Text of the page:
Most households have changed since the 1950s in terms of finances, but women still may not be as up on household economics as we think (or hope). A recent survey by T. Rowe Price found that 34 per cent of parents have at least one secret financial account that their spouse or partner does not know about, and according to the findings the money hoarder tended to be male.
What’s clear, says senior financial planner at T. Rowe Price is that “regardless of whether or not accounts are kept secret, families need to prioritize having financial conversations,” in the response to the surprising (and unsavoury) findings, which included that men were more likely to have secret accounts than women at a ratio of 42 to 25 percent.
The types of hidden accounts the 2015 Parents, Kids and Money Survey uncovered varied, and hidden retirement and investment accounts were less common:
- 25% of parents surveyed had a secret chequing account
- 25% had a secret savings account
Now, what to do about it:
Talk about It
“I recommend that both partners be well aware of the finances of the finances in a relationship,” says Dr. Donna Tonrey, a marriage and family therapist at Le Salle University. “One person may take on the responsibility of the physical act of paying the bills, but both people in the relationship should be fully aware of the finances, the budget, the income and the expenses.”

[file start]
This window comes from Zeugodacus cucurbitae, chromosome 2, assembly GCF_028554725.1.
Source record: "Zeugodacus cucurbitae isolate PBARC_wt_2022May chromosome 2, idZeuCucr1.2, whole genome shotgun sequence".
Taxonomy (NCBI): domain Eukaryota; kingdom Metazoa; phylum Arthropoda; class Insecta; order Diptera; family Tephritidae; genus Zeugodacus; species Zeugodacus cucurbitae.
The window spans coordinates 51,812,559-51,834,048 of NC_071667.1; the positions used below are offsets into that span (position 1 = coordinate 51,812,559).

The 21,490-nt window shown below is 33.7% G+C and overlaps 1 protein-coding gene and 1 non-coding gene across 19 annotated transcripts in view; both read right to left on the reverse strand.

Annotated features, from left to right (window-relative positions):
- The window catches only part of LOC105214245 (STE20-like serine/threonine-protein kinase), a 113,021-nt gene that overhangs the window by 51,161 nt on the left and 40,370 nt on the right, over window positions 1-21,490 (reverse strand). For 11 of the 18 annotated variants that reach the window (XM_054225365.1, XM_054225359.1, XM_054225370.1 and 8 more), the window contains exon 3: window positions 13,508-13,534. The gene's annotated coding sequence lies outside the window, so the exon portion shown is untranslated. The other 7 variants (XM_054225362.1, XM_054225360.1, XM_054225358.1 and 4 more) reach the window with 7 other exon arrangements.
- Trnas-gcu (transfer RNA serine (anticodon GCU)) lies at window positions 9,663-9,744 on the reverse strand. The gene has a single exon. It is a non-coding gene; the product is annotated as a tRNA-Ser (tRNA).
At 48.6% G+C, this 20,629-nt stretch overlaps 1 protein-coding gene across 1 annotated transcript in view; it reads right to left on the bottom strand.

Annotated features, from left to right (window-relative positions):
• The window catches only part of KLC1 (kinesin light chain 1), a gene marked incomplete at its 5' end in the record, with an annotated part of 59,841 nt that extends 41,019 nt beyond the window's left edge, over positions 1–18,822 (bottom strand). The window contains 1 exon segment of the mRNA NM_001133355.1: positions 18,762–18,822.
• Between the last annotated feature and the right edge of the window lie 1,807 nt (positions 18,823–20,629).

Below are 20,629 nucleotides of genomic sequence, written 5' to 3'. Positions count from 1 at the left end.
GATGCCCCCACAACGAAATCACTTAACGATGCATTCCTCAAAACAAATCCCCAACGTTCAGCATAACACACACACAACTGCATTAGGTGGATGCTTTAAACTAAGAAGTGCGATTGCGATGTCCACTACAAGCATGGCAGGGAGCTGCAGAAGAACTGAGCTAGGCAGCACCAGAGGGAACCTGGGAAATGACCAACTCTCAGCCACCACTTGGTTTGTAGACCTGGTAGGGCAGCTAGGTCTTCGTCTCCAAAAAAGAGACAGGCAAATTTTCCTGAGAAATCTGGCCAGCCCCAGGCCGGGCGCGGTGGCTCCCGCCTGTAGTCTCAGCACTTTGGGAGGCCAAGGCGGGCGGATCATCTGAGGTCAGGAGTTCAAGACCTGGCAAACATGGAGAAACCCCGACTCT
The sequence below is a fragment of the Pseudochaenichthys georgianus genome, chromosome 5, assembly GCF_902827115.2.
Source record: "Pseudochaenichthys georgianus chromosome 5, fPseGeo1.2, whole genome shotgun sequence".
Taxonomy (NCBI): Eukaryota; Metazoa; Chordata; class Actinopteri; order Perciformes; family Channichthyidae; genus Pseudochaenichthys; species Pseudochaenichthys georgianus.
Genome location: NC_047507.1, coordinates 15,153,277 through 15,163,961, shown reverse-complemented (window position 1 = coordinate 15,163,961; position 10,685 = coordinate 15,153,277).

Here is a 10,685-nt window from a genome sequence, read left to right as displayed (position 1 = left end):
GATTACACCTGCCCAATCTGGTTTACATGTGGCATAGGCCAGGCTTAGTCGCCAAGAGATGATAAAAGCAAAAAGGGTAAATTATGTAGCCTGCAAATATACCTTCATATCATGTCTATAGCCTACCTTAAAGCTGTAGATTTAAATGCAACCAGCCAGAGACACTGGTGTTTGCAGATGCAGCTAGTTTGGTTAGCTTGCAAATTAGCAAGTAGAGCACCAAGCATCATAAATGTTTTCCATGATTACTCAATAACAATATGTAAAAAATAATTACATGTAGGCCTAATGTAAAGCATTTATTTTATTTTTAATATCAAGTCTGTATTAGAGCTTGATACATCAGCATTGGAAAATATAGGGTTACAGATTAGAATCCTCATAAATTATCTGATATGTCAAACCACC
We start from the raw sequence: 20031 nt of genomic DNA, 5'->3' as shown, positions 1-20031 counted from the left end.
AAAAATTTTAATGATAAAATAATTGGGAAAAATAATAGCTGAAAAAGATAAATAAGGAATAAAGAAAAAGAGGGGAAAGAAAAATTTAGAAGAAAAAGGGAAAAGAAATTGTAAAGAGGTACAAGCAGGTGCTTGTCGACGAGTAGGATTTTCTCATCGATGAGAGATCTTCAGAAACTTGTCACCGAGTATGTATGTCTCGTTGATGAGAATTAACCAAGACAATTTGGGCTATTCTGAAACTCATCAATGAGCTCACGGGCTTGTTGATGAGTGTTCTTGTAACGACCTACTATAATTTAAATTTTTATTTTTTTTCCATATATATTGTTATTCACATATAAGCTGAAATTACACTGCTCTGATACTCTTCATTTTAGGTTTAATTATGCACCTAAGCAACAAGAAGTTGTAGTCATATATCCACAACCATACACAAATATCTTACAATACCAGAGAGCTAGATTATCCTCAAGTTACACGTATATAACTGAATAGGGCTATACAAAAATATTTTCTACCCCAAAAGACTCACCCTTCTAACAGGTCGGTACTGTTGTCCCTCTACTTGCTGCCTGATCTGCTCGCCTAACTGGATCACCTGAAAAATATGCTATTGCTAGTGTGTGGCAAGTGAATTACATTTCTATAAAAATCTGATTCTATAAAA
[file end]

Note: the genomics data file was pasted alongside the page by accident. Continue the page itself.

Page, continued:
Make Major Purchases Together
Dr. Tonrey further advises couples that decisions on major purchases be made together (with each deciding what dollar amount “major” equates to), and each partner in the couple have access to their own money for personal spending.
Look for Warning Signs
As for warning signs that something covert is cooking, “If a spouse is not willing to share the financial information, and be transparent in all aspects of the finances, this typically means something is being hidden,” says Dr. Tonrey.
Schedule a Date Night In
The couples therapist also recommends couples put a monthly “date in” where they go through all the finances, and stick to it (a few cancellations without rescheduling can make the date seems less important, setting a tone of the financial “date night in” be taken less seriously).
Nurture the Trust and Communicate
Sadly, Dr. Tonrey has worked with couples where financial infidelity has occurred. “I have seen a spouse use all the funds a couple has saved, both savings and retirement, until there was no money left. “When this travesty of trust occurs, she says, not only has trust been shattered and destroyed, but even worse, these deceitful actions leave the unknowing spouse with an insecure financial reality in the present and future.
“The best way to prevent financial infidelity is for couples to communicate openly from the get-go about all aspects of the relationship, and each partner needs to be willing to protect the trust that the couple has worked hard to establish and build.” Still, it’s never too late to open the floodgates of communication with your life partner.